Three things I wish I’d known when I started my business

I think back more than a decade to the moment when I thought it was a good idea to start an online business.

There are some things I really wish I had known as I set out.

Although one mentor said to me years ago, “the greater the loss the bigger the lesson,” there comes a point if the business lessons get too expensive – and, well, then it’s all over!

1. It’s never just the good idea

This is the very first moment when you think it is “a good idea to run your own show”; you have read of these entrepreneurial heroes who create amazing ‘overnight’ success stories – and you think, “I could do that”.

All you need now is that idea – which will make the business simply slip into place and you are on your road to Nirvana.  Ah, what a lovely dream.

Sorry to bring you down to earth: businesses are 1%  idea and 99% execution.  You do still need that bright, shining idea though – without it you only have hard work.

2. Don’t ask, “Will it work?” Ask, “Do I want it to?”

I’m approached regularly by people wanting to share a new business idea with me. They ask earnestly, “Will it work?” My response to all these queries is always the same: “Why do you want to do it?”

Working out “why” you want to start a business (let alone keep running it for a good proportion of your adult life) is essential to sustaining you, and ultimately, the success of the enterprise.

3. It’s not about the money

If you are driven solely by financial success in business, think again.  Great businesses solve a problem; they make life “easier” – they do things that have not been done before.  They make a difference to other human beings.

You could argue that great businesses make the world a better place.

I have only just come across the work of John Mackey, author of Conscious Capitalism: Creating a New Paradigm for business , and Raj Sisodia, author of Firms of Endearment.

I have been putting into practice what they talk about for years – and it works.  All of the great start-ups that you can think of solve a problem.

Facebook was about keeping college students connected.  Google was about making the world’s information accessible.  And think of the number of problems Apple has solved.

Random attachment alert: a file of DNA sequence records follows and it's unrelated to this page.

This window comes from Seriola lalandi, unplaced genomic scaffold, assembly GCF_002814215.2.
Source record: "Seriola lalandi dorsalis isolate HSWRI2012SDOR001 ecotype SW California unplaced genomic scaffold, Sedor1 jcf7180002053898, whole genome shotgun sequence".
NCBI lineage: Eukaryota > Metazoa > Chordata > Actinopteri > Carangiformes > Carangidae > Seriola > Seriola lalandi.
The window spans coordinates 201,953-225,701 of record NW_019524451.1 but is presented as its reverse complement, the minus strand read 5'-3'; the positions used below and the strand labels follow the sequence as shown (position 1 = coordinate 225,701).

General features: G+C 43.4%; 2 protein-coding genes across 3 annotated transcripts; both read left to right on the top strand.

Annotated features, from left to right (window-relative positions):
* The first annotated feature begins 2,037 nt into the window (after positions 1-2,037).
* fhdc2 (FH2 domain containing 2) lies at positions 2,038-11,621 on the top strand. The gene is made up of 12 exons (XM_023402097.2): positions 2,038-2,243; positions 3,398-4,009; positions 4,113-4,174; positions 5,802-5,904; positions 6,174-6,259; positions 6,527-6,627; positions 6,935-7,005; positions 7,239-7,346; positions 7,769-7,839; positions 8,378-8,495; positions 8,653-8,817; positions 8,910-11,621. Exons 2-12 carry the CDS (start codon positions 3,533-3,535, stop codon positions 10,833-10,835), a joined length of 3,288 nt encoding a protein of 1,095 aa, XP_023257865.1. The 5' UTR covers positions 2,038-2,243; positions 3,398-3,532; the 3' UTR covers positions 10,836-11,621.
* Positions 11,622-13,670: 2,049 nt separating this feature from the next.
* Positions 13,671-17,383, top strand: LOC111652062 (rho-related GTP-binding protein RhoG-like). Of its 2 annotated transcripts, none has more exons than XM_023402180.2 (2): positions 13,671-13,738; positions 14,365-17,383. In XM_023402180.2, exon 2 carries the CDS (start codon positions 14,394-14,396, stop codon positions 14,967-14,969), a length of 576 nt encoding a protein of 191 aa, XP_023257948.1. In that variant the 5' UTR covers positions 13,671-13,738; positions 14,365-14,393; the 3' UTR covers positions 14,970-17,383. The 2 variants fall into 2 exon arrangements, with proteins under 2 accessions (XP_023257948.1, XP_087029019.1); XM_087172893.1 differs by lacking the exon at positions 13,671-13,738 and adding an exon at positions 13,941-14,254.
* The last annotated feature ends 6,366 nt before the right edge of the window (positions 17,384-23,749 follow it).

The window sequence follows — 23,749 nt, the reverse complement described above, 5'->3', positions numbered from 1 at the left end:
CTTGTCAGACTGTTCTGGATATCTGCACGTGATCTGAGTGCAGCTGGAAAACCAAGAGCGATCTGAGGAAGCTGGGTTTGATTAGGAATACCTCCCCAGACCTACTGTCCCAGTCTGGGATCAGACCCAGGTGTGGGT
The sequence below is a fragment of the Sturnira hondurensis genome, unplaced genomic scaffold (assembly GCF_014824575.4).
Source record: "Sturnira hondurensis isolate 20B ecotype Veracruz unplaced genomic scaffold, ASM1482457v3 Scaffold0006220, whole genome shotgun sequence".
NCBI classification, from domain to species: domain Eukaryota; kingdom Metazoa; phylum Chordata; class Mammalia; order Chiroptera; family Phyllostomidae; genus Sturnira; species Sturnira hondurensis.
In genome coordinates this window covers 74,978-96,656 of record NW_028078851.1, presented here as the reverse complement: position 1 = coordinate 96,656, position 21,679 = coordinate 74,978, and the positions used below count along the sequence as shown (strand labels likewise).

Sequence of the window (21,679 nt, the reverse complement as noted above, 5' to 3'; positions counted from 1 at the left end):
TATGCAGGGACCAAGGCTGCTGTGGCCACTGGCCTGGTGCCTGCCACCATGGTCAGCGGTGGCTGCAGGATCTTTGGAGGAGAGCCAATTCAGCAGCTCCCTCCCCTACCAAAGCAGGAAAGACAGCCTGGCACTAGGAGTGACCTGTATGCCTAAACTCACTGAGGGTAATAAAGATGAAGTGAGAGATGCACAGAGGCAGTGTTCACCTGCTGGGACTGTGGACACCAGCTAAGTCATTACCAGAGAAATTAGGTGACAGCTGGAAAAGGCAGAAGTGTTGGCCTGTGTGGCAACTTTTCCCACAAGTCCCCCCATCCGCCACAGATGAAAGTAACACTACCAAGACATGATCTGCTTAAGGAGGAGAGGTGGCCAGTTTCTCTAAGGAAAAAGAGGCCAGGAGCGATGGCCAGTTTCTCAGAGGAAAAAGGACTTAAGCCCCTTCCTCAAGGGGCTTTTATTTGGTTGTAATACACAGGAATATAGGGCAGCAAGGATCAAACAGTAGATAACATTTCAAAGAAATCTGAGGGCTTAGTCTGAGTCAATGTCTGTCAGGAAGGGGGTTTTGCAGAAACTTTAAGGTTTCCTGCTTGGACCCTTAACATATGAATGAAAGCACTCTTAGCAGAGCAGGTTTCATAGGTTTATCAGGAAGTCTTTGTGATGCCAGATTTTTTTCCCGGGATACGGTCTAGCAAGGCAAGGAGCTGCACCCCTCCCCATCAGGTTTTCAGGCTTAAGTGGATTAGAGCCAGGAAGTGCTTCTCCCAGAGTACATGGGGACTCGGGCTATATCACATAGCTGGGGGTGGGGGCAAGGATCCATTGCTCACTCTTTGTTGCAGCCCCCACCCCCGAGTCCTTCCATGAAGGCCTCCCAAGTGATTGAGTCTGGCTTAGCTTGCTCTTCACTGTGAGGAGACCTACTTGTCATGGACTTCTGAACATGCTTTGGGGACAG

So the first step on creating a viable business is to work out what problem you are solving, simply asking “what is your purpose”.

It is far easier to create an enterprise when you are really clear about it’s noble purpose.  I just happened along our purpose after listening to the impact was having on customers.

They told us what it meant to them to go on a RedBalloon experience, as a result: we believe everyone deserves to have fun, feel good and be happy!  We are passionate about giving people more good times.

RedBalloon was not the first business idea I had – but as I look back now I realize that of all the ideas I had, it was the one that inspired me, that I was passionate about, that I could see myself making a difference with.

As I learned later when I did a Harvard business course, the idea was a ‘disruptive’ innovation.  It brought a new product to an existing marketing, delivering it cheaply and quickly – and the incumbent dominant gift retailers would not have noticed us on the horizon coming to market.

If I was to pose a question for you to think about it would be this.  Why do you do what you do – and who will give a damn? Are you building a better mousetrap or are you changing the game of rodent management?

This is RedBalloon’s noble purpose show reel:


One of Australia’s outstanding entrepreneurs, Naomi Simson has received many accolades and awards for the business she founded, including the 2011 Ernst & Young National Entrepreneur of the Year – Industry.


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